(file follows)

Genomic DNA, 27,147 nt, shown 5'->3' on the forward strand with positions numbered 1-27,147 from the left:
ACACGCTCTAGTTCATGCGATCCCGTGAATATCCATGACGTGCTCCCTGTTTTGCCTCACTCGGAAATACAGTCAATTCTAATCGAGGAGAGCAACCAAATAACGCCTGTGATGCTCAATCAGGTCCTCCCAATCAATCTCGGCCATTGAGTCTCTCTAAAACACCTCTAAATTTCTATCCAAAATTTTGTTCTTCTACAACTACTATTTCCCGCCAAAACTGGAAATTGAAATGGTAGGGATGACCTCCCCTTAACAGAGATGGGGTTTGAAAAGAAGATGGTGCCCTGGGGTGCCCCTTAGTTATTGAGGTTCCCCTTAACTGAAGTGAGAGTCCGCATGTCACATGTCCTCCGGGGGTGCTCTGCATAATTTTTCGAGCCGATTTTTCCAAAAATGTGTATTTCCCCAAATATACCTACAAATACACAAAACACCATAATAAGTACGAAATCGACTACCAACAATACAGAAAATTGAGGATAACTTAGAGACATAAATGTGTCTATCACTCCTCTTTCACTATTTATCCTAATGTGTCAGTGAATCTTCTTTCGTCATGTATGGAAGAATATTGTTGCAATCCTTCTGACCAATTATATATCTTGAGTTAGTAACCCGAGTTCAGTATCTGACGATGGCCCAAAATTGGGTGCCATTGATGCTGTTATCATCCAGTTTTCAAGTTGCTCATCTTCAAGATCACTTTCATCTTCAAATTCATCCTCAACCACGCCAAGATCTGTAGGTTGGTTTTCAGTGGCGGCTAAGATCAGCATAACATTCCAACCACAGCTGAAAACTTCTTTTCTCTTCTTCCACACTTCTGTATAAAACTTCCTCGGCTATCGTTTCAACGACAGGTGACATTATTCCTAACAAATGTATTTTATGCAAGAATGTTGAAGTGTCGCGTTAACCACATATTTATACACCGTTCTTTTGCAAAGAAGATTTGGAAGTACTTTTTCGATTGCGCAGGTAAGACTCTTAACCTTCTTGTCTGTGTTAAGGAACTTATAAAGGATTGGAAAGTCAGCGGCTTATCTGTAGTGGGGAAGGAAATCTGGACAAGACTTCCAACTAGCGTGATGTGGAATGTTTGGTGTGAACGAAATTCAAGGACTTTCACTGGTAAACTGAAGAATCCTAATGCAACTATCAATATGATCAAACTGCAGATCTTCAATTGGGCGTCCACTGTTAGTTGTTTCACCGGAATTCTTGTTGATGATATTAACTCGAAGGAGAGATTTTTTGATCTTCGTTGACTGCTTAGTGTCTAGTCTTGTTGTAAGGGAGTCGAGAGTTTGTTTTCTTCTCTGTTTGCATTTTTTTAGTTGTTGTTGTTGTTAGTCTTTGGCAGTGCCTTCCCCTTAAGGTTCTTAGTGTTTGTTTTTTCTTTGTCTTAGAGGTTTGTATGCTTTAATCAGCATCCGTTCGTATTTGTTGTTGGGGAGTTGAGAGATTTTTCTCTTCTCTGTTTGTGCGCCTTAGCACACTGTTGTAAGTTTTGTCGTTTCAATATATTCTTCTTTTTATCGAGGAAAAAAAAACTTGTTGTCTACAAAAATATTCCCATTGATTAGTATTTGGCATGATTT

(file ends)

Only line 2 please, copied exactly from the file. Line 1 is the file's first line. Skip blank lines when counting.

ACACGCTCTAGTTCATGCGATCCCGTGAATATCCATGACGTGCTCCCTGTTTTGCCTCACTCGGAAATACAGTCAATTCTAATCGAGGAGAGCAACCAAATAACGCCTGTGATGCTCAATCAGGTCCTCCCAATCAATCTCGGCCATTGAGTCTCTCTAAAACACCTCTAAATTTCTATCCAAAATTTTGTTCTTCTACAACTACTATTTCCCGCCAAAACTGGAAATTGAAATGGTAGGGATGACCTCCCCTTAACAGAGATGGGGTTTGAAAAGAAGATGGTGCCCTGGGGTGCCCCTTAGTTATTGAGGTTCCCCTTAACTGAAGTGAGAGTCCGCATGTCACATGTCCTCCGGGGGTGCTCTGCATAATTTTTCGAGCCGATTTTTCCAAAAATGTGTATTTCCCCAAATATACCTACAAATACACAAAACACCATAATAAGTACGAAATCGACTACCAACAATACAGAAAATTGAGGATAACTTAGAGACATAAATGTGTCTATCACTCCTCTTTCACTATTTATCCTAATGTGTCAGTGAATCTTCTTTCGTCATGTATGGAAGAATATTGTTGCAATCCTTCTGACCAATTATATATCTTGAGTTAGTAACCCGAGTTCAGTATCTGACGATGGCCCAAAATTGGGTGCCATTGATGCTGTTATCATCCAGTTTTCAAGTTGCTCATCTTCAAGATCACTTTCATCTTCAAATTCATCCTCAACCACGCCAAGATCTGTAGGTTGGTTTTCAGTGGCGGCTAAGATCAGCATAACATTCCAACCACAGCTGAAAACTTCTTTTCTCTTCTTCCACACTTCTGTATAAAACTTCCTCGGCTATCGTTTCAACGACAGGTGACATTATTCCTAACAAATGTATTTTATGCAAGAATGTTGAAGTGTCGCGTTAACCACATATTTATACACCGTTCTTTTGCAAAGAAGATTTGGAAGTACTTTTTCGATTGCGCAGGTAAGACTCTTAACCTTCTTGTCTGTGTTAAGGAACTTATAAAGGATTGGAAAGTCAGCGGCTTATCTGTAGTGGGGAAGGAAATCTGGACAAGACTTCCAACTAGCGTGATGTGGAATGTTTGGTGTGAACGAAATTCAAGGACTTTCACTGGTAAACTGAAGAATCCTAATGCAACTATCAATATGATCAAACTGCAGATCTTCAATTGGGCGTCCACTGTTAGTTGTTTCACCGGAATTCTTGTTGATGATATTAACTCGAAGGAGAGATTTTTTGATCTTCGTTGACTGCTTAGTGTCTAGTCTTGTTGTAAGGGAGTCGAGAGTTTGTTTTCTTCTCTGTTTGCATTTTTTTAGTTGTTGTTGTTGTTAGTCTTTGGCAGTGCCTTCCCCTTAAGGTTCTTAGTGTTTGTTTTTTCTTTGTCTTAGAGGTTTGTATGCTTTAATCAGCATCCGTTCGTATTTGTTGTTGGGGAGTTGAGAGATTTTTCTCTTCTCTGTTTGTGCGCCTTAGCACACTGTTGTAAGTTTTGTCGTTTCAATATATTCTTCTTTTTATCGAGGAAAAAAAAACTTGTTGTCTACAAAAATATTCCCATTGATTAGTATTTGGCATGATTT